“Because you’re a fraud, Dr. Bell.”
“Why do you think so, Mr. Potter?”
“I think you know.”
“I really don’t, and we’re in danger of getting stuck in this circular dialogue, but let me try something else. Let’s presume that I am a fraud, which we all are to some degree. What does that mean to you?”
“It means that I’m going to kill you.”
“Do you kill all frauds, Mr. Potter, or is it just me for whom you reserve that honor?”
“Maybe I’m starting with you.”
“So what comes next? Politicians, CEOs, clergymen … Jodie Foster? Is someone speaking to you, Mr. Potter, telling you that you’ve been chosen to do these things?”
“No, Dr. Bell, I’m not schizophrenic, paranoid or otherwise. I haven’t lost my job, my home, my standing in society. I’m not mad at the world. I’m an average man, Dr. Bell. But sometimes, average men have to do extraordinary things.”
Mr. Potter raises the gun. The barrel is a deep, dark well. Dr. Bell’s bowels suddenly stir. He notices Mr. Potter’s hand is not trembling.
“One shot through the front of your skull and you’re done, Dr. Bell. I understand you fancy yourself a Buddhist. What do you imagine occurs next? Will it be a joyful reconnection with the one consciousness? Or perhaps just zip, nada, nothing? Tell me, I’m curious. You see, this is not really my fifty minutes, it is yours.”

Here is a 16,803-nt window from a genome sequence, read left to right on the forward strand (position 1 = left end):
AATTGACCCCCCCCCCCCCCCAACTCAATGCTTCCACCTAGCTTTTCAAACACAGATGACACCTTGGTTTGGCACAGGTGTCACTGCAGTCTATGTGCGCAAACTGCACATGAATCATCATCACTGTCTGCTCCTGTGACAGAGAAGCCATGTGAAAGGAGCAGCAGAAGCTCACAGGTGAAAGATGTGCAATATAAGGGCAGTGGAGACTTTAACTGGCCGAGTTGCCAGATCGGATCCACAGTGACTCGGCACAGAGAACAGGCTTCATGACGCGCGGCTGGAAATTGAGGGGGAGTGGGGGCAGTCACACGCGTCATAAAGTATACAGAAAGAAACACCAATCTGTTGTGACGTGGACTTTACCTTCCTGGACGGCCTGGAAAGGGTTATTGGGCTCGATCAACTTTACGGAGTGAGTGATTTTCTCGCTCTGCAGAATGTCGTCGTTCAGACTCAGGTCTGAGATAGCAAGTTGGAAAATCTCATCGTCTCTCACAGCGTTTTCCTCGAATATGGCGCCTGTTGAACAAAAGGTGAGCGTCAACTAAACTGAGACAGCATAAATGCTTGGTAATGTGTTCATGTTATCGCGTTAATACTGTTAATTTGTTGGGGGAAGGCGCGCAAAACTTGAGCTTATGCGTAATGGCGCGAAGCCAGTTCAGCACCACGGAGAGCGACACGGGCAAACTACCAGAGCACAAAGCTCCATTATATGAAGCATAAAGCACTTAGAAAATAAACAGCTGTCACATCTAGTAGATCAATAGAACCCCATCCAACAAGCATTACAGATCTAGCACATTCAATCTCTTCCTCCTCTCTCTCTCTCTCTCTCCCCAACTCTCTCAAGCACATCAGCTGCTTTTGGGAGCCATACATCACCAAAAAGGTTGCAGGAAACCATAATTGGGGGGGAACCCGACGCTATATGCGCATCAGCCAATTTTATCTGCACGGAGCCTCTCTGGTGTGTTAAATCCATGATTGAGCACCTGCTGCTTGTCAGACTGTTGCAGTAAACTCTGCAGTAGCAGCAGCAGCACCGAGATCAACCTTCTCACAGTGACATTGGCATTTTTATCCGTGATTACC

Dr. Bell tries to process quickly. “I understand” you fancy yourself a Buddhist. Not “I see” you fancy yourself one. He’s either done his research or heard about me through someone else. He mentioned a woman earlier, having seen her in pain. His wife? His girlfriend? His mother? Dr. Bell struggles to think of a female patient with the same last name. Too many faces, too many names. Someone terminal, perhaps? Someone from the cancer ward? He draws a blank. The years of practice are callusing me. The faces and names and problems and patterns are all running together.
If he’s realized anything over the years, it’s that each and every one of his patients is sure that he or she occupies a new and entirely unique spot at the center of the universe and Dr. Bell has become all too aware of how crowded it is at that spot. Did he believe anything was different from one week, month, year, or life to the next with his patients? Did he even care anymore? Every week they pay their hundred and fifty dollars a session to say and hear the same things, and every week they leave satiated like crack addicts only to come back with that hungry, desperate look in their eyes realizing they need another fix.
Mr. Potter lowers the weapon. “Where did you go just now?” he asks, leaning forward, but not in a threatening manner. “When I did that with the gun, what did you see? Feel? I’d really like to know.”
Dr. Bell swallows. “Mr. Potter, you just mentioned putting a bullet through my skull. You’re pointing a gun at me. So, naturally, I felt afraid. Buddhist or not, I’m not looking forward to dying here, today, and in this way. Understandable, yes?”
“Yes, quite understandable. But we don’t always have a say in what happens to us, do we, Dr. Bell?”
“You’re speaking of karma?”
Mr. Potter shrugs.